April 15, 2007

Tip: Don't Let The Kid Eat Lead, Jewelry

reebok_lead_jewelry.jpgLead is highly toxic for kids. They shouldn't get near it. And it turns out to be mostly up to you to guess what has lead in it and keep it away from your kid, because the EPA and the CPSC have basically confirmed that their lead testing, inspection, and prevention programs are not doing the job.

Environmental and child safety advocacy groups won a settlement with the EPA to increase its lead testing and standards enforcement after lead has been reported turning up in children's toys, jewelry, and clothing.

It seems that if it's cheap-ass, metal, and made in China, it could well have lead or lead paint. Encouraging, huh? A series of recalls involved hundreds of millions of pieces of children's jewelry in the last few years. Vending machine toys and painted pearl-looking jewelry were cited as particular risks. Some kid swallowed part of a Reebok charm bracelet and died; turns out it was 90% lead. Unfreakinbelievable.

EPA Agrees To Cut Lead in Kids' Products [ap/nyt]
Hippies keeping your kid safer than the government: Lead toy & jewelry advisory [sierraclub.org]


Totally unfreakinbelievable! And don't forget that if your house was built before 1978, you should probably test for lead dust as well. We just had our daughter tested and it was negative, but we're still considering getting a professional analysis done. Couldn't believe this is still an issue in today's world...

I live in an old house and I'm afraid to know what may be around us. Of course I'm not feeding my kids paint-chip salads or poking them with pencils, but still...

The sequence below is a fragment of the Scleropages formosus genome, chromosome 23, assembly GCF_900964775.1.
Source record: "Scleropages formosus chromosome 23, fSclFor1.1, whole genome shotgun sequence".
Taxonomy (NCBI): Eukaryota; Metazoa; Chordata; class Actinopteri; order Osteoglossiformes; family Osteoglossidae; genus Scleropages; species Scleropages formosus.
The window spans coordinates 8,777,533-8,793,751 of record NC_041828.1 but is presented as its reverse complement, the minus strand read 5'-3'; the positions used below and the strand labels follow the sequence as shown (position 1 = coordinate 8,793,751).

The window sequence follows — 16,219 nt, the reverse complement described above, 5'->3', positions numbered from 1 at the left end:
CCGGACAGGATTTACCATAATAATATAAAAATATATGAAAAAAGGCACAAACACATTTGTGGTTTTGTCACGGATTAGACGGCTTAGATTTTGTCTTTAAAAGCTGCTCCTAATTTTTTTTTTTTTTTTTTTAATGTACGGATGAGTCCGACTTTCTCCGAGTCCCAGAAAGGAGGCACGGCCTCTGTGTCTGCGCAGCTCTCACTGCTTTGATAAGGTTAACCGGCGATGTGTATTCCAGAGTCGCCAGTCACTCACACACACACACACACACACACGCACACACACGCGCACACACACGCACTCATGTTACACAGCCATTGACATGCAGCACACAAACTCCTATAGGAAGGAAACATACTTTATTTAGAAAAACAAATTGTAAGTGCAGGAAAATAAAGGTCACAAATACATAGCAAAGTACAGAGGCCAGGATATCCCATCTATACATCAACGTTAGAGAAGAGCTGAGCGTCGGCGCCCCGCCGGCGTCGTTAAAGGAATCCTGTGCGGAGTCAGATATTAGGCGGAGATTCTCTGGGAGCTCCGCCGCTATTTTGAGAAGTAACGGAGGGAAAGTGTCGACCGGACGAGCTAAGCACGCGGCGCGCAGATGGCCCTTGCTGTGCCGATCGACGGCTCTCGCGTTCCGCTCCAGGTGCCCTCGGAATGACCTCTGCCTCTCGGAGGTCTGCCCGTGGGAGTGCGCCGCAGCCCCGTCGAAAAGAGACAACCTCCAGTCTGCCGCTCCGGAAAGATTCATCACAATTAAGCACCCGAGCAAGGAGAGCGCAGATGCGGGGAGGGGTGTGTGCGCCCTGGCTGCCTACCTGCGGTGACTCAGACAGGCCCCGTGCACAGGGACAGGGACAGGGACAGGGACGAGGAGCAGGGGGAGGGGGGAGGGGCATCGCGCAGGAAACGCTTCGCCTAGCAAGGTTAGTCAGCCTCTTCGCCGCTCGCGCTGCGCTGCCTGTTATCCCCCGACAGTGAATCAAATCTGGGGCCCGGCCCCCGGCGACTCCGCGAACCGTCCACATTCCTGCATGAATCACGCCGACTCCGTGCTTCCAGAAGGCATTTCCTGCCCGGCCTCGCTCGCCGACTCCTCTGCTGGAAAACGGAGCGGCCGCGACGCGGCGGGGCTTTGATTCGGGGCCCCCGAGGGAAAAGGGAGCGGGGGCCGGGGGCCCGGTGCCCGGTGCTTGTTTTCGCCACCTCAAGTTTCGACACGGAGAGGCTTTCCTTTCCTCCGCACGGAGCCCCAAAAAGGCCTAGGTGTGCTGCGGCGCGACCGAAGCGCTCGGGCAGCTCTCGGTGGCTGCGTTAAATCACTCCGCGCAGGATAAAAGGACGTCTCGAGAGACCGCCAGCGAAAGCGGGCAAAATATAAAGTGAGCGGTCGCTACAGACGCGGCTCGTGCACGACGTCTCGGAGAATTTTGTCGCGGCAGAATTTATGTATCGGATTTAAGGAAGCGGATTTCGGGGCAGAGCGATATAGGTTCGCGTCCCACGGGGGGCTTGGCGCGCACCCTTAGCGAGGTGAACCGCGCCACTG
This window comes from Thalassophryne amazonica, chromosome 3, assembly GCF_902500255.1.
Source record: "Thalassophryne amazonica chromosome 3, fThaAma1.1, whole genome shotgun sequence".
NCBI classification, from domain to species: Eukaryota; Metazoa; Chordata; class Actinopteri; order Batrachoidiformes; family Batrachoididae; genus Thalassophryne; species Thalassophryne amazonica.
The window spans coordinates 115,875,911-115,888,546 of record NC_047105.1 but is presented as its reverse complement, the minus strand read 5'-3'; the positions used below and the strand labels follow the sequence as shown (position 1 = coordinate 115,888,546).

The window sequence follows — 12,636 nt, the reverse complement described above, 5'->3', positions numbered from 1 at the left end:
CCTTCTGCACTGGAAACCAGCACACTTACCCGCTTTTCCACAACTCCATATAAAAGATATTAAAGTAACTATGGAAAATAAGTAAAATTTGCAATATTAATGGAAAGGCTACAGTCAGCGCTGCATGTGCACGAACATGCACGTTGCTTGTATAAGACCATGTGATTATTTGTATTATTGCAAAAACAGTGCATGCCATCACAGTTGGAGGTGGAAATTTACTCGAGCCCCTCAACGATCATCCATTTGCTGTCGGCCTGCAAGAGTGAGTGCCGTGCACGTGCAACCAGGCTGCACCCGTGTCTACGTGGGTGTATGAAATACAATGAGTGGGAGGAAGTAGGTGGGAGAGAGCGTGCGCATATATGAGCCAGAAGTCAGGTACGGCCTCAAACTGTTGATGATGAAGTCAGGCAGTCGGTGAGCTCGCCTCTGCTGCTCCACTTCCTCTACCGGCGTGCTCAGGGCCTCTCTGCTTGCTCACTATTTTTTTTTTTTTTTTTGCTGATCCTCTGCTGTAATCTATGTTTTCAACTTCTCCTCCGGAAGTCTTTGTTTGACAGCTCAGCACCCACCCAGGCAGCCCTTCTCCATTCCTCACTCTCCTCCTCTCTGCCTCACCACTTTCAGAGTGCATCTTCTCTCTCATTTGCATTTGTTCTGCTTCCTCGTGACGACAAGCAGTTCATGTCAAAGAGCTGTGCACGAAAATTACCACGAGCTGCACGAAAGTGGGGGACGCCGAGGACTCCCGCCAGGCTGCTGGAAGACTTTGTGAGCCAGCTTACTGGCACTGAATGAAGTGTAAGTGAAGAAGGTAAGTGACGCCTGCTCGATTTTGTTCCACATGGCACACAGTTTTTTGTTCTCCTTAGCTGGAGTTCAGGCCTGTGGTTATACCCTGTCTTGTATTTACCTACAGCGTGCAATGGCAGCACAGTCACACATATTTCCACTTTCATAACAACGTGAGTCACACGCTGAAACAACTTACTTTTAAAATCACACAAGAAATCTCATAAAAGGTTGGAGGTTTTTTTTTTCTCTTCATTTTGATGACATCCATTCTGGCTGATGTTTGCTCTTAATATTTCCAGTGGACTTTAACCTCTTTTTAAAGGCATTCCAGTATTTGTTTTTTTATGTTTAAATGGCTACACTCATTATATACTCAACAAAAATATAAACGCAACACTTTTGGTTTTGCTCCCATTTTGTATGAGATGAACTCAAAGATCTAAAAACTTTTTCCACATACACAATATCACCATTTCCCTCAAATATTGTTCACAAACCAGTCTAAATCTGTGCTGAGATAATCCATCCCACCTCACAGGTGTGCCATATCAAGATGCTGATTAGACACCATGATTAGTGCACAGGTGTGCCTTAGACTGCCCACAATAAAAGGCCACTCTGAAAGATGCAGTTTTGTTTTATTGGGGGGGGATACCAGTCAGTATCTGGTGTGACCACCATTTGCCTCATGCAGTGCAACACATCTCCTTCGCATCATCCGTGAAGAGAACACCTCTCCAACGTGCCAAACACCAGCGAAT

After subscribing to the CPSC RSS feed, and seeing the weekly recalls for lead-tainted products - I'm suprised that more isn't done. Either lawsuits against the retailers (i.e. Target/Walmart), or fines against them. They are large buyers of these products. I don't think its unreasonable to expect them to screen the products in advance - and I think it would save them the trouble/badwill of a recall. Even if its as simple as them asking their suppliers to certify that the products are leadfree (or even below whatever standard should exist) - and if the supplier's certification fails, then the supplier is liable to them for whatever damages they face. Money talks up and down the chain ... sigh ...

Airwick, I'm posting on this very topic tomorrow. I've had some email exchanges with the public affairs director at CPSC about whether or not they fine these importers. Guess what? They could, but they don't.

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